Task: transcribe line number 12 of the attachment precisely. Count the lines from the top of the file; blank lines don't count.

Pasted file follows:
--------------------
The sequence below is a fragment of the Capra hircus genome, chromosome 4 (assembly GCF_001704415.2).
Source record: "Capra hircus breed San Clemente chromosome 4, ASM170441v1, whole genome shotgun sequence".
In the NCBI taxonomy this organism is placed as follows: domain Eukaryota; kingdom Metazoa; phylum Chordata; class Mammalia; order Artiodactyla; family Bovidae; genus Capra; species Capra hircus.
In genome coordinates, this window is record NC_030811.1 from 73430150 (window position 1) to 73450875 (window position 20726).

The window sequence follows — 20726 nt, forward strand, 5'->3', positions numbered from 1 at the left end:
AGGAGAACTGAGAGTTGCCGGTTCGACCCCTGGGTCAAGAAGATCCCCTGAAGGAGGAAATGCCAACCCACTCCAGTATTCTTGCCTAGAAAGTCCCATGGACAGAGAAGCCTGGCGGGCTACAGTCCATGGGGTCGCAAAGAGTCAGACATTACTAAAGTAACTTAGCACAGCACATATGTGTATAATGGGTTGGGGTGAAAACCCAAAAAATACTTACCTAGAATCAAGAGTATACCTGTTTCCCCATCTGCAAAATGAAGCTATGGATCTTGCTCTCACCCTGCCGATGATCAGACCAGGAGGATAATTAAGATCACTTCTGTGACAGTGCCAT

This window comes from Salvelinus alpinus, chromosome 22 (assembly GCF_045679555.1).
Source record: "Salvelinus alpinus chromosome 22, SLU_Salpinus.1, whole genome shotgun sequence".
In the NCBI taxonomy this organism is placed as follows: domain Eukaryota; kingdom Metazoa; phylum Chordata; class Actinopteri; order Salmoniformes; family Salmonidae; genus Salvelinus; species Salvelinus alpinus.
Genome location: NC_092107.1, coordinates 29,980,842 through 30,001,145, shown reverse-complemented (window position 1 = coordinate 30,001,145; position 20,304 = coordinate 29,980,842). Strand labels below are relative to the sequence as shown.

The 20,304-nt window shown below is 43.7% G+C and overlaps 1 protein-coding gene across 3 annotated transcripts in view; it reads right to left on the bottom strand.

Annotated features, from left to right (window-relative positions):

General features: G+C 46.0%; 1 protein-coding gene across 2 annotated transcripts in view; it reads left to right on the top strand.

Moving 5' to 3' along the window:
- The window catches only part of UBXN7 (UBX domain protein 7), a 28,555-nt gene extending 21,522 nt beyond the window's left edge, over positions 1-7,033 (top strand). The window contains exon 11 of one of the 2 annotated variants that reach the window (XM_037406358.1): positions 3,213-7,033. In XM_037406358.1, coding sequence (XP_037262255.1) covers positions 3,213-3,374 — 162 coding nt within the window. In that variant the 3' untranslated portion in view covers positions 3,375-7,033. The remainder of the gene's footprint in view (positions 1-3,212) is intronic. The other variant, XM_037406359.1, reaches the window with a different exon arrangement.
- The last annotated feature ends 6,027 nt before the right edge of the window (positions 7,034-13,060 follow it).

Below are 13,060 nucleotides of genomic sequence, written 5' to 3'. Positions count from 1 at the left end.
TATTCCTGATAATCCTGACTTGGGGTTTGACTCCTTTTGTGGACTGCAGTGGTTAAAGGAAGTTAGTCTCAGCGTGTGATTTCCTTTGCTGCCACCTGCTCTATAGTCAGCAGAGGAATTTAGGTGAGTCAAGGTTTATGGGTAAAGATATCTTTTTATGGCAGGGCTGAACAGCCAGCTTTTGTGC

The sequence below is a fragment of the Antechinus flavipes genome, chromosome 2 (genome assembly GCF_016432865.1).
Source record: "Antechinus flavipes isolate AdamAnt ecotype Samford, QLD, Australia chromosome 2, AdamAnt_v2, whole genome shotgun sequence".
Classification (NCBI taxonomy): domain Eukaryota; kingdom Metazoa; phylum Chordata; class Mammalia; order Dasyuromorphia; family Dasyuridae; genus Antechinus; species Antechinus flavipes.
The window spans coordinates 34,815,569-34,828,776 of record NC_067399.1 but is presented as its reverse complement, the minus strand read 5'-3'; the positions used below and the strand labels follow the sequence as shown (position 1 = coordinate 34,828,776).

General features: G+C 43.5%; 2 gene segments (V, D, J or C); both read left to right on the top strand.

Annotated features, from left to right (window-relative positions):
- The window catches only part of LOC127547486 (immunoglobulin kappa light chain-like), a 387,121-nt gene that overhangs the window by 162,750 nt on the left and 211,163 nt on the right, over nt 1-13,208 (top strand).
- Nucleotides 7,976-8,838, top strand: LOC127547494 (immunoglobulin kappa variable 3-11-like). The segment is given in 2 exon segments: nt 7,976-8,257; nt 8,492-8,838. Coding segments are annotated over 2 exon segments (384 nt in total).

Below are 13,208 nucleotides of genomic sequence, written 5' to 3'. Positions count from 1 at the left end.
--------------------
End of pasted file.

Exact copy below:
Annotated features, from left to right (window-relative positions):